Emerald jewels

Rishi sharma
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Emerald is a gemstone and a variety of the mineral beryl (Be3Al2(SiO3)6) colored green by trace amounts of chromium and sometimes vanadium.[2] Beryl has a hardness of 7.5–8 on the Mohs scale.[2] Most emeralds are highly included,[3] so their toughness (resistance to breakage) is classified as generally poor. Emerald is a cyclosilicate.

The word "emerald" is derived (via Old French: esmeraude and Middle English: emeraude), from Vulgar Latin: esmaralda/esmaraldus, a variant of Latin smaragdus, which was borrowed via Ancient Greek: σμάραγδος (smaragdos; "green gem") from a Semitic language.[4]

 

Emeralds in antiquity were mined in Egypt at locations on Mount Smaragdus since 1500 BCE, and India, and Austria since at least the 14th century CE.[14] The Egyptian mines were exploited on an industrial scale by the Roman and Byzantine Empires, and later by Islamic conquerors. Mining ceased with the discovery of the Colombian deposits; only ruins remain.[15]

 

Colombia is by far the world's largest producer of emeralds, constituting 50–95% of the world production, with the number depending on the year, source and grade.[16][17][18][19] Emerald production in Colombia has increased drastically in the last decade, increasing by 78% from 2000 to 2010.[20] The three main emerald mining areas in Colombia are Muzo, Coscuez, and Chivor.[21] Rare "trapiche" emeralds are found in Colombia, distinguished by ray-like spokes of dark impurities.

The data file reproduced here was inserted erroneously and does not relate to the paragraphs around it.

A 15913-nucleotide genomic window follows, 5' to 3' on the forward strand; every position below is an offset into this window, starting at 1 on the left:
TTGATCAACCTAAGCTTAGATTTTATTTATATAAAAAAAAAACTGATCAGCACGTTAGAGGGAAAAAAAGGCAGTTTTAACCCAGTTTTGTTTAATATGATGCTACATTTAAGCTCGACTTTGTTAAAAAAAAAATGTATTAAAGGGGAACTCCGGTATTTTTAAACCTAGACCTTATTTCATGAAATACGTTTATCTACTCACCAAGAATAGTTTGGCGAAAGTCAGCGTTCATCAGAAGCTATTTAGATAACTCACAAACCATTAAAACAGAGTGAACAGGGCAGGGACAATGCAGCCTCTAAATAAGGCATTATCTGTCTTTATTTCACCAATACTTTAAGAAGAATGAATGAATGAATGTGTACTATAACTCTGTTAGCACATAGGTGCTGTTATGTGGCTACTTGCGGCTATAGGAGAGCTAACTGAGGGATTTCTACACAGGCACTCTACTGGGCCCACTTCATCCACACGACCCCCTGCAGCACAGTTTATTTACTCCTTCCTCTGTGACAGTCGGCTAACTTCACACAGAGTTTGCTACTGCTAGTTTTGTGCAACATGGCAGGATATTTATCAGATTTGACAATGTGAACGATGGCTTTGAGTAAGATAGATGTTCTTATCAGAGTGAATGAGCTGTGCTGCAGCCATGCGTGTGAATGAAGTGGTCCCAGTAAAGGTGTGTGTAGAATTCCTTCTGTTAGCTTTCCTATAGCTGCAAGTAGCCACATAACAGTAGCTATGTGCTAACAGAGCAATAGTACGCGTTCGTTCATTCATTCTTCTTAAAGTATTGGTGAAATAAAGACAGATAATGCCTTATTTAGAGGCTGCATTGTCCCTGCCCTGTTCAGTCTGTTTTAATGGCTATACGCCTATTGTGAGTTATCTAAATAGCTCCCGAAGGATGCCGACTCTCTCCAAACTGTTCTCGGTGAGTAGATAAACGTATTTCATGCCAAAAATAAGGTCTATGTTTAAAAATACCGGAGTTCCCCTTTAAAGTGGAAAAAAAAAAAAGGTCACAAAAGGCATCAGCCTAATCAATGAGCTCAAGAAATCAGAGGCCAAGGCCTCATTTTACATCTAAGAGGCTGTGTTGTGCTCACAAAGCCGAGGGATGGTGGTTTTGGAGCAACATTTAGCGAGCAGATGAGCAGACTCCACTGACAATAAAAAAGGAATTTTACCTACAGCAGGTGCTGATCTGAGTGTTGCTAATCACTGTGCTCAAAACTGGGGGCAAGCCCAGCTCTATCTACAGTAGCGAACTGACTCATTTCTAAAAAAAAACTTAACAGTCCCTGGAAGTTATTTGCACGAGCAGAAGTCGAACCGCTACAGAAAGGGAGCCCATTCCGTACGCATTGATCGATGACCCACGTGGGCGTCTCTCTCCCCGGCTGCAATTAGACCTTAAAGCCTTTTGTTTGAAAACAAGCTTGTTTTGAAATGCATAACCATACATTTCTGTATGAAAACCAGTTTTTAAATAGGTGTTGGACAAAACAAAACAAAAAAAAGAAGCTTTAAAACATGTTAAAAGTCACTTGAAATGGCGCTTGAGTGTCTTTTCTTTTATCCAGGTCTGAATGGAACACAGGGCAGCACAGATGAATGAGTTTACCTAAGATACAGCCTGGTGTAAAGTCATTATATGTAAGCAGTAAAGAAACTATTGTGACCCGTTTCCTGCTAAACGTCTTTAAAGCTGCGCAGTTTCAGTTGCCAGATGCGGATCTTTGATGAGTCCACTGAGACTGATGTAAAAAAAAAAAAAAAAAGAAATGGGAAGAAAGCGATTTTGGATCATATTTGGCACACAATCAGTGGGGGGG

Zambia is the world's second biggest producer, with its Kafubu River area deposits (Kagem Mines) about 45 km (28 mi) southwest of Kitwe responsible for 20% of the world's production of gem-quality stones in 2004.[22] In the first half of 2011, the Kagem Mines produced 3.74 tons of emeralds.

 

Emeralds are found all over the world in countries such as Afghanistan, Australia, Austria, Brazil,[23] Bulgaria, Cambodia, Canada, China, Egypt, Ethiopia, France, Germany, India, Italy, Kazakhstan, Madagascar, Mozambique, Namibia, Nigeria, Norway, Pakistan, Russia, Somalia, South Africa, Spain, Switzerland, Tanzania, the United States, Zambia, and Zimbabwe.[1] In the US, emeralds have been found in Connecticut, Montana, Nevada, North Carolina, and South Carolina.[1] In Canada, in 1997 emeralds were discovered in the Yukon.[24

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